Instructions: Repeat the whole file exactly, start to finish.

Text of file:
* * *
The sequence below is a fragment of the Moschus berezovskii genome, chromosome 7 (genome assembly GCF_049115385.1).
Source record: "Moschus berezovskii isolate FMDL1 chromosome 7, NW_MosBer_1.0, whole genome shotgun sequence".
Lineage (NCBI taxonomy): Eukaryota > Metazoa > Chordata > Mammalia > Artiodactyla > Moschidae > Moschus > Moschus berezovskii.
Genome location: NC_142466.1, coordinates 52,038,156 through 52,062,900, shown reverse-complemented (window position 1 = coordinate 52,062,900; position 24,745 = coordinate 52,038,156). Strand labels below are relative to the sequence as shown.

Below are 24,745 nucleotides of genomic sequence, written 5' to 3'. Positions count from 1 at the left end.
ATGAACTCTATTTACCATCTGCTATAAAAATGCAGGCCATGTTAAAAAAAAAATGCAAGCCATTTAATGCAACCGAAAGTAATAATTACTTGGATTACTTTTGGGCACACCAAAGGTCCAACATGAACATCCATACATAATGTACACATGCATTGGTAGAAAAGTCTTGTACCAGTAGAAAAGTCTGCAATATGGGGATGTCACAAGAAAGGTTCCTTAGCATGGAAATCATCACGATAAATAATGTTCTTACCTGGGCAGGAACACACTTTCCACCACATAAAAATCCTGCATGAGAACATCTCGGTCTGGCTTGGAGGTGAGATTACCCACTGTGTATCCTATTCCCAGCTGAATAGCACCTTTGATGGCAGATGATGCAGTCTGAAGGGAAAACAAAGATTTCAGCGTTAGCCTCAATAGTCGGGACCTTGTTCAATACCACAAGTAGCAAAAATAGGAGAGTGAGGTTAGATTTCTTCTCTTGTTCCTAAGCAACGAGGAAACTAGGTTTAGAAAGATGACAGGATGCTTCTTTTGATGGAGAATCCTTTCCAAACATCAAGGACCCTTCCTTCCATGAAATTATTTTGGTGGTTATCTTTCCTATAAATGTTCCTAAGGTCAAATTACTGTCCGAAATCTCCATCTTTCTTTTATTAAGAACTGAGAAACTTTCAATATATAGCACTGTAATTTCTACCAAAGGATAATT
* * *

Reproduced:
The sequence below is a fragment of the Moschus berezovskii genome, chromosome 7 (genome assembly GCF_049115385.1).
Source record: "Moschus berezovskii isolate FMDL1 chromosome 7, NW_MosBer_1.0, whole genome shotgun sequence".
Lineage (NCBI taxonomy): Eukaryota > Metazoa > Chordata > Mammalia > Artiodactyla > Moschidae > Moschus > Moschus berezovskii.
Genome location: NC_142466.1, coordinates 52,038,156 through 52,062,900, shown reverse-complemented (window position 1 = coordinate 52,062,900; position 24,745 = coordinate 52,038,156). Strand labels below are relative to the sequence as shown.

Below are 24,745 nucleotides of genomic sequence, written 5' to 3'. Positions count from 1 at the left end.
ATGAACTCTATTTACCATCTGCTATAAAAATGCAGGCCATGTTAAAAAAAAAATGCAAGCCATTTAATGCAACCGAAAGTAATAATTACTTGGATTACTTTTGGGCACACCAAAGGTCCAACATGAACATCCATACATAATGTACACATGCATTGGTAGAAAAGTCTTGTACCAGTAGAAAAGTCTGCAATATGGGGATGTCACAAGAAAGGTTCCTTAGCATGGAAATCATCACGATAAATAATGTTCTTACCTGGGCAGGAACACACTTTCCACCACATAAAAATCCTGCATGAGAACATCTCGGTCTGGCTTGGAGGTGAGATTACCCACTGTGTATCCTATTCCCAGCTGAATAGCACCTTTGATGGCAGATGATGCAGTCTGAAGGGAAAACAAAGATTTCAGCGTTAGCCTCAATAGTCGGGACCTTGTTCAATACCACAAGTAGCAAAAATAGGAGAGTGAGGTTAGATTTCTTCTCTTGTTCCTAAGCAACGAGGAAACTAGGTTTAGAAAGATGACAGGATGCTTCTTTTGATGGAGAATCCTTTCCAAACATCAAGGACCCTTCCTTCCATGAAATTATTTTGGTGGTTATCTTTCCTATAAATGTTCCTAAGGTCAAATTACTGTCCGAAATCTCCATCTTTCTTTTATTAAGAACTGAGAAACTTTCAATATATAGCACTGTAATTTCTACCAAAGGATAATT